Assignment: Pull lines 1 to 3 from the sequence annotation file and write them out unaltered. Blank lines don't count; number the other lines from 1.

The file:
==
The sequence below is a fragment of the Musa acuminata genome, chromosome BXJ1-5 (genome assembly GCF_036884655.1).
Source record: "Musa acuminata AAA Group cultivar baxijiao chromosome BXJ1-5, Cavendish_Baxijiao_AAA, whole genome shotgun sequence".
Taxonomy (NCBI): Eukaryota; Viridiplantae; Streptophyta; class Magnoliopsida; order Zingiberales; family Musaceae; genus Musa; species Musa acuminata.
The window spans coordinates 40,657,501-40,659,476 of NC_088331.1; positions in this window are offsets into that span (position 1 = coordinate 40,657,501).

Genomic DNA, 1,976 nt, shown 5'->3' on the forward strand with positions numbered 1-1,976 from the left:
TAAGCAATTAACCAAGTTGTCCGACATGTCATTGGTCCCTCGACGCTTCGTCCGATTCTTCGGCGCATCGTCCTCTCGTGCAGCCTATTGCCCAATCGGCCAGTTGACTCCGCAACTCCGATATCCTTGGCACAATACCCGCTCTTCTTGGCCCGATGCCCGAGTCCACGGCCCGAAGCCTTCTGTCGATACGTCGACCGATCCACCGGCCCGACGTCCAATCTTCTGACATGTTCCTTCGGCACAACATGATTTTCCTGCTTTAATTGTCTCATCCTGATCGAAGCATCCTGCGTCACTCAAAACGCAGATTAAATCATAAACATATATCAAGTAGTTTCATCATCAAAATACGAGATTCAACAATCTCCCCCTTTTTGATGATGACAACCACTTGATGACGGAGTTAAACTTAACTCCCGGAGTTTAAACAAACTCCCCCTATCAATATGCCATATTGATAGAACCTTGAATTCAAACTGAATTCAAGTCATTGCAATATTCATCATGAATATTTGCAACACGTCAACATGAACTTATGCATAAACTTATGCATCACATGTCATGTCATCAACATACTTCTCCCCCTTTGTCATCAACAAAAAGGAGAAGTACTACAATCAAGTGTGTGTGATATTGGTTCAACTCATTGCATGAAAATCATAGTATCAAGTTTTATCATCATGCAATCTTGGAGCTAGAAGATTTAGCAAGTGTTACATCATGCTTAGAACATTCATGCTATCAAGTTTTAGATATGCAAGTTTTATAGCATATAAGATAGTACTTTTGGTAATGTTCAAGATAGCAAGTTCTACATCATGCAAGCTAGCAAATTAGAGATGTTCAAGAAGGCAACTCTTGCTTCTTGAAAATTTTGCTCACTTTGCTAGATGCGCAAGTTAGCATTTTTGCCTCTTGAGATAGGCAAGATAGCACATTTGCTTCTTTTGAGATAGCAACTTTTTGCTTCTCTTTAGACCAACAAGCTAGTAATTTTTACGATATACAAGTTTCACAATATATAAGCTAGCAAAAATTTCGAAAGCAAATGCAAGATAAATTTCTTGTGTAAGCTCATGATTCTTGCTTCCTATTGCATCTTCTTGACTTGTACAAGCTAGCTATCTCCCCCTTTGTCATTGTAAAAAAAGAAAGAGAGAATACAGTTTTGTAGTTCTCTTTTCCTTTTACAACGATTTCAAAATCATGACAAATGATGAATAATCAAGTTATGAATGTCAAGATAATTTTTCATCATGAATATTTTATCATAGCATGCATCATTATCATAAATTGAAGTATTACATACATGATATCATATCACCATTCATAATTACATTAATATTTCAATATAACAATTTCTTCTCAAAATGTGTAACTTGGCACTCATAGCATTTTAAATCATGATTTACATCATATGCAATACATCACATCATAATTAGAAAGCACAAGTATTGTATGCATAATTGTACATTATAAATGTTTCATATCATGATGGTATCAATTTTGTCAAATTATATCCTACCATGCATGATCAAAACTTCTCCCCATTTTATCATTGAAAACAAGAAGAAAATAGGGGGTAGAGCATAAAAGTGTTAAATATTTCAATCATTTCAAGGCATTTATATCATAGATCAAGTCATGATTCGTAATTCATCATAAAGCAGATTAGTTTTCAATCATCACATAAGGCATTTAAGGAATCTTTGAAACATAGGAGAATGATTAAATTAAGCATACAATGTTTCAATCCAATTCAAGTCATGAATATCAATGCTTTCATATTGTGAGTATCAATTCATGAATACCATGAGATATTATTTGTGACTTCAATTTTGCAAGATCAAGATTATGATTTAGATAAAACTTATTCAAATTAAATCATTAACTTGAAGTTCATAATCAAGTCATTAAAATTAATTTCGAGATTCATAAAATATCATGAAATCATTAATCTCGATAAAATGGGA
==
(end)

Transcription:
The sequence below is a fragment of the Musa acuminata genome, chromosome BXJ1-5 (genome assembly GCF_036884655.1).
Source record: "Musa acuminata AAA Group cultivar baxijiao chromosome BXJ1-5, Cavendish_Baxijiao_AAA, whole genome shotgun sequence".
Taxonomy (NCBI): Eukaryota; Viridiplantae; Streptophyta; class Magnoliopsida; order Zingiberales; family Musaceae; genus Musa; species Musa acuminata.